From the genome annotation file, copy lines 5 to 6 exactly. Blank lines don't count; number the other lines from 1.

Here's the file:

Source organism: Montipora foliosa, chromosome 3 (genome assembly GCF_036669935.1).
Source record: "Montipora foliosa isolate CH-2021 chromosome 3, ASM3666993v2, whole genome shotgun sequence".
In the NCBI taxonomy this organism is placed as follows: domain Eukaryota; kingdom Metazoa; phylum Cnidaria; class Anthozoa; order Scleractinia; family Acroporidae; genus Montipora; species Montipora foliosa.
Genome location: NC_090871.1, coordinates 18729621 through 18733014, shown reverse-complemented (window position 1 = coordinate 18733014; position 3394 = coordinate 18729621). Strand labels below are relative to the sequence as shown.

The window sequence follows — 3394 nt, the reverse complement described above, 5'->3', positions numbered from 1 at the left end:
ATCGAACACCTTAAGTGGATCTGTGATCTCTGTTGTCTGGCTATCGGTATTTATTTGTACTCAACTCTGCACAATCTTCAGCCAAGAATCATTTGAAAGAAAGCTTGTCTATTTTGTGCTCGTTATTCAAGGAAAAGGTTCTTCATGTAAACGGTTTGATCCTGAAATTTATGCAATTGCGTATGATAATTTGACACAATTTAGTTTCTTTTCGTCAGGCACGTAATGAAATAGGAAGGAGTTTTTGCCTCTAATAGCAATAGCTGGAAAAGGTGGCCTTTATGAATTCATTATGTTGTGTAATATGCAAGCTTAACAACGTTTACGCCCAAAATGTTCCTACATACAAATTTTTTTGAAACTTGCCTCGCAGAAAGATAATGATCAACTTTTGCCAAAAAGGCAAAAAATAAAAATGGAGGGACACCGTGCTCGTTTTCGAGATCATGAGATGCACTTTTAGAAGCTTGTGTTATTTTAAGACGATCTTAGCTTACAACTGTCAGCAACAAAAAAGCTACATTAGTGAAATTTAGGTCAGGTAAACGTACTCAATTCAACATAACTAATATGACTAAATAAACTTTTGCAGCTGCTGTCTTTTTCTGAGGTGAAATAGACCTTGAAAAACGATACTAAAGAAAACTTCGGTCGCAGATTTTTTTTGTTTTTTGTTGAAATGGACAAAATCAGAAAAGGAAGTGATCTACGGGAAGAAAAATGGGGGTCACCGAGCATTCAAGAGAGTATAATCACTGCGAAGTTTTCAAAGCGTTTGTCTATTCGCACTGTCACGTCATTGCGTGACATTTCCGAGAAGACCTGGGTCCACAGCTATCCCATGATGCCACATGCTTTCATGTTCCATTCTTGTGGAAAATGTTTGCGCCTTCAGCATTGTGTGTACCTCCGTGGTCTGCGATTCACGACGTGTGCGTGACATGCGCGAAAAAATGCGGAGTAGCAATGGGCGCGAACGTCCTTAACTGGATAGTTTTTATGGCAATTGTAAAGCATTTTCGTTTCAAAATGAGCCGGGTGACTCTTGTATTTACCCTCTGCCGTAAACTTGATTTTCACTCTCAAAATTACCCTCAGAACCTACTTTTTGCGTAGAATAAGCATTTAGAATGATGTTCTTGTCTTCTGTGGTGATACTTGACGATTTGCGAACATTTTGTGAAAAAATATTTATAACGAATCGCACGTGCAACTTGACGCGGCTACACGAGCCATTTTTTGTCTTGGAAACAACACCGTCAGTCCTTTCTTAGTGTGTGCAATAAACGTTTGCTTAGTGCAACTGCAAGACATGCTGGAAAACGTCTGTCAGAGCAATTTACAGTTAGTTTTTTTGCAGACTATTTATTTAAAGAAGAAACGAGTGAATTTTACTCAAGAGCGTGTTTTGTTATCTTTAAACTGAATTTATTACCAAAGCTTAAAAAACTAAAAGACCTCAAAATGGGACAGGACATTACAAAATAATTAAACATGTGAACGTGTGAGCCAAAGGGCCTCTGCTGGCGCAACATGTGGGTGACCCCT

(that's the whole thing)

The window sequence follows — 3394 nt, the reverse complement described above, 5'->3', positions numbered from 1 at the left end:
ATCGAACACCTTAAGTGGATCTGTGATCTCTGTTGTCTGGCTATCGGTATTTATTTGTACTCAACTCTGCACAATCTTCAGCCAAGAATCATTTGAAAGAAAGCTTGTCTATTTTGTGCTCGTTATTCAAGGAAAAGGTTCTTCATGTAAACGGTTTGATCCTGAAATTTATGCAATTGCGTATGATAATTTGACACAATTTAGTTTCTTTTCGTCAGGCACGTAATGAAATAGGAAGGAGTTTTTGCCTCTAATAGCAATAGCTGGAAAAGGTGGCCTTTATGAATTCATTATGTTGTGTAATATGCAAGCTTAACAACGTTTACGCCCAAAATGTTCCTACATACAAATTTTTTTGAAACTTGCCTCGCAGAAAGATAATGATCAACTTTTGCCAAAAAGGCAAAAAATAAAAATGGAGGGACACCGTGCTCGTTTTCGAGATCATGAGATGCACTTTTAGAAGCTTGTGTTATTTTAAGACGATCTTAGCTTACAACTGTCAGCAACAAAAAAGCTACATTAGTGAAATTTAGGTCAGGTAAACGTACTCAATTCAACATAACTAATATGACTAAATAAACTTTTGCAGCTGCTGTCTTTTTCTGAGGTGAAATAGACCTTGAAAAACGATACTAAAGAAAACTTCGGTCGCAGATTTTTTTTGTTTTTTGTTGAAATGGACAAAATCAGAAAAGGAAGTGATCTACGGGAAGAAAAATGGGGGTCACCGAGCATTCAAGAGAGTATAATCACTGCGAAGTTTTCAAAGCGTTTGTCTATTCGCACTGTCACGTCATTGCGTGACATTTCCGAGAAGACCTGGGTCCACAGCTATCCCATGATGCCACATGCTTTCATGTTCCATTCTTGTGGAAAATGTTTGCGCCTTCAGCATTGTGTGTACCTCCGTGGTCTGCGATTCACGACGTGTGCGTGACATGCGCGAAAAAATGCGGAGTAGCAATGGGCGCGAACGTCCTTAACTGGATAGTTTTTATGGCAATTGTAAAGCATTTTCGTTTCAAAATGAGCCGGGTGACTCTTGTATTTACCCTCTGCCGTAAACTTGATTTTCACTCTCAAAATTACCCTCAGAACCTACTTTTTGCGTAGAATAAGCATTTAGAATGATGTTCTTGTCTTCTGTGGTGATACTTGACGATTTGCGAACATTTTGTGAAAAAATATTTATAACGAATCGCACGTGCAACTTGACGCGGCTACACGAGCCATTTTTTGTCTTGGAAACAACACCGTCAGTCCTTTCTTAGTGTGTGCAATAAACGTTTGCTTAGTGCAACTGCAAGACATGCTGGAAAACGTCTGTCAGAGCAATTTACAGTTAGTTTTTTTGCAGACTATTTATTTAAAGAAGAAACGAGTGAATTTTACTCAAGAGCGTGTTTTGTTATCTTTAAACTGAATTTATTACCAAAGCTTAAAAAACTAAAAGACCTCAAAATGGGACAGGACATTACAAAATAATTAAACATGTGAACGTGTGAGCCAAAGGGCCTCTGCTGGCGCAACATGTGGGTGACCCCT